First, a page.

(perhaps not today, among modern folk) before going on to how one has
made a living so far, and public honours received (if any). Referees
should be given separately, if they are relevant to the purpose of the
CV. A referee named inside the CV would imply a permanent referee
status, which wouldn't look good.
--
Paul
RH Draney
2017-11-30 05:31:25 UTC
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Post by Paul Wolff
Post by Peter T. Daniels
Post by Peter T. Daniels
Post by Peter T. Daniels
Different animal. Academics have CVs, listing all their publications,
positions, honors, etc.; regular people have résumés, one-page
documents
Post by Peter T. Daniels
listing previous jobs with contact information for references.
Obviously a pondial difference. Everybody over here has a CV. (not that
they know that it is a Latin phrase).
Does it correspond to either of the different US things, or is it something else?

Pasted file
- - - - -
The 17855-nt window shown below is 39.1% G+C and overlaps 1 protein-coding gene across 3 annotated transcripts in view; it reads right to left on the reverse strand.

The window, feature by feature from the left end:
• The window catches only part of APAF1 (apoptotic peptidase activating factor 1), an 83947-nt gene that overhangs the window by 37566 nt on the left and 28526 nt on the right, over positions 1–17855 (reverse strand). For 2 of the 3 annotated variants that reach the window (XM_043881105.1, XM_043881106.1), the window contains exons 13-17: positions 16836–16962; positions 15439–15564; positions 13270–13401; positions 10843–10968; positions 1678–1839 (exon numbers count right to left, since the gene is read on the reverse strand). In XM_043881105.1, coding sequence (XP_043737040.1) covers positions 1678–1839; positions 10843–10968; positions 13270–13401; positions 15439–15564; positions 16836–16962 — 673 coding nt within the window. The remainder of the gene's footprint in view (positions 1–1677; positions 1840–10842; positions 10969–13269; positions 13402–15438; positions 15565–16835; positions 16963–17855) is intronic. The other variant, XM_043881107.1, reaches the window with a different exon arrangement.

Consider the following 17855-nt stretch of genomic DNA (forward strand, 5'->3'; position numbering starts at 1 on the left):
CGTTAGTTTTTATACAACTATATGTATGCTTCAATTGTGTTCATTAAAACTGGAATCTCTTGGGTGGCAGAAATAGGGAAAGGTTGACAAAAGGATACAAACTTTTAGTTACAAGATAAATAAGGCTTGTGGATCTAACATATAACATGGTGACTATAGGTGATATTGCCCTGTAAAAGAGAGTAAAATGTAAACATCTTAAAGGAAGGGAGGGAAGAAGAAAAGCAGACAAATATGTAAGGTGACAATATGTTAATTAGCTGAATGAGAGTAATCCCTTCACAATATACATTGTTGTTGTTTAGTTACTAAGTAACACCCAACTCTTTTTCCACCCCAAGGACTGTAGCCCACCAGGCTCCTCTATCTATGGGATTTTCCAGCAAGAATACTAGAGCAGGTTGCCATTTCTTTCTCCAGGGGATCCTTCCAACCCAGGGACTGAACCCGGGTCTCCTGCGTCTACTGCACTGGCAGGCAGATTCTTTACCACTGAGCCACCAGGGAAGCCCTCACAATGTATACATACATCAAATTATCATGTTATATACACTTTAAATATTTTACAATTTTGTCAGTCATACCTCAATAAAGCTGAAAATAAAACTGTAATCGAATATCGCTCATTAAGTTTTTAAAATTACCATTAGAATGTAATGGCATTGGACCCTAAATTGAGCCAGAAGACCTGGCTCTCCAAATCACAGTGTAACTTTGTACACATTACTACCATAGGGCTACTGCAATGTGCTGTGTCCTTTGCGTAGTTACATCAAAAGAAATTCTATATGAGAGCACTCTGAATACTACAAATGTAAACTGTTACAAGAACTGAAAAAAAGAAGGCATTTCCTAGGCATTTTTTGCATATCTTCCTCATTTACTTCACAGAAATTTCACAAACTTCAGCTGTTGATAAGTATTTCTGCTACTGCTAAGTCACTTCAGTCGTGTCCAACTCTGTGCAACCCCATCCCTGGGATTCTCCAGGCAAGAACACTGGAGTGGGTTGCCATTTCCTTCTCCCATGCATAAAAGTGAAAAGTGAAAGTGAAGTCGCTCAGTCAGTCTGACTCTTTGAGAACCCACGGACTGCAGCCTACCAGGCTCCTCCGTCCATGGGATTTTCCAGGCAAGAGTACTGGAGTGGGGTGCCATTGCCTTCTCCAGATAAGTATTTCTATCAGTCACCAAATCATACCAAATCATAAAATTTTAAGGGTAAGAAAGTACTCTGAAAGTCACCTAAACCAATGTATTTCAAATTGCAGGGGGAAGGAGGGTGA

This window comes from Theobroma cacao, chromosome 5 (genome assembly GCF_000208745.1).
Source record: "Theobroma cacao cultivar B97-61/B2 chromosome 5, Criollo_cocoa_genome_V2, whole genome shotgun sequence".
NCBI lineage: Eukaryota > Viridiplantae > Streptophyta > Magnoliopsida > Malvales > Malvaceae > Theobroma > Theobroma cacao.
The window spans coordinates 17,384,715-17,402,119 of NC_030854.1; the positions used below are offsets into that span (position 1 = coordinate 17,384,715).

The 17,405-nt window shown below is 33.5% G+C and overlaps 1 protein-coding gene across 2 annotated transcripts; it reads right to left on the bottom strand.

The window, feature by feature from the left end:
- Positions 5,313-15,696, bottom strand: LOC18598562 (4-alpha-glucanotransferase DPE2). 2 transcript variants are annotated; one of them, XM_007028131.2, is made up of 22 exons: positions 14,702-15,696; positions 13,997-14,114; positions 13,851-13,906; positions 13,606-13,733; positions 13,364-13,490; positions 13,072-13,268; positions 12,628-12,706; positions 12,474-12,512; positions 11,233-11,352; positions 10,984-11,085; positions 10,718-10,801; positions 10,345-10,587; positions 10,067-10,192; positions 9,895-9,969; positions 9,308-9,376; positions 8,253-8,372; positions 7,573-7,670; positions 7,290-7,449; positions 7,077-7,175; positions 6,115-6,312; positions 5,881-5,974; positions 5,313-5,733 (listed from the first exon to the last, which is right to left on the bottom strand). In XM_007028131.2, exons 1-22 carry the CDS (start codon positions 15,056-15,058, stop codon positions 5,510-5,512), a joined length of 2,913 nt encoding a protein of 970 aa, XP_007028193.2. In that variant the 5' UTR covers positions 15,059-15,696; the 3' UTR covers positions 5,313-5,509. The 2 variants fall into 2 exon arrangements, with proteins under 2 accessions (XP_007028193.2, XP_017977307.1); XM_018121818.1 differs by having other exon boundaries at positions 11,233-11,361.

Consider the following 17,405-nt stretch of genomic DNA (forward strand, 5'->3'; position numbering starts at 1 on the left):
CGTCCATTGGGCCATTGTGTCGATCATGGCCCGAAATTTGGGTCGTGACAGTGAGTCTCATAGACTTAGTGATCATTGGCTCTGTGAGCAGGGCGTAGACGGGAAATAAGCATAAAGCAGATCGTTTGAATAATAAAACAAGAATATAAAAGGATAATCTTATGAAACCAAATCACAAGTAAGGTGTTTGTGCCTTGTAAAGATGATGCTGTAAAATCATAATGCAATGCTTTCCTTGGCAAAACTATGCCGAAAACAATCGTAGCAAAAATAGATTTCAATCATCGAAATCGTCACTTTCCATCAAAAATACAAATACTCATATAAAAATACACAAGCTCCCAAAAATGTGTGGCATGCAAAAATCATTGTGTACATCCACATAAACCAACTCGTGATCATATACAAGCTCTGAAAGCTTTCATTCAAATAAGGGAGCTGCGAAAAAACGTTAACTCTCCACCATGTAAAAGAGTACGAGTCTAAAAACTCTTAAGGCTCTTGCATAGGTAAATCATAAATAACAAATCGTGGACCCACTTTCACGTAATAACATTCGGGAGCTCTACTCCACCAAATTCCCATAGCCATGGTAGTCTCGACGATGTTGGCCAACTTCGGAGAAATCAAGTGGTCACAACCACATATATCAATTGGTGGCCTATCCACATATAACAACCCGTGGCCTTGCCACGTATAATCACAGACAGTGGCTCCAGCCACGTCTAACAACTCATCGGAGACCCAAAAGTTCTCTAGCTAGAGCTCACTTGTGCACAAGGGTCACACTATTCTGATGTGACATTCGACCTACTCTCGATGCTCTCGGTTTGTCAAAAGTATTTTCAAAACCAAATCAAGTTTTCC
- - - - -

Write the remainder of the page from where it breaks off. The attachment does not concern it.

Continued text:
Something else. I think we should admit that a CV is in principle
all-embracing, but in practice it is most often part of an application
for employment. In that case it's a précis of those aspects of one's
life by which a prospective employer may be influenced. So it would
include date of birth, educational achievements, and marital status
(perhaps not today, among modern folk) before going on to how one has
made a living so far, and public honours received (if any). Referees
should be given separately, if they are relevant to the purpose of the
CV. A referee named inside the CV would imply a permanent referee
status, which wouldn't look good.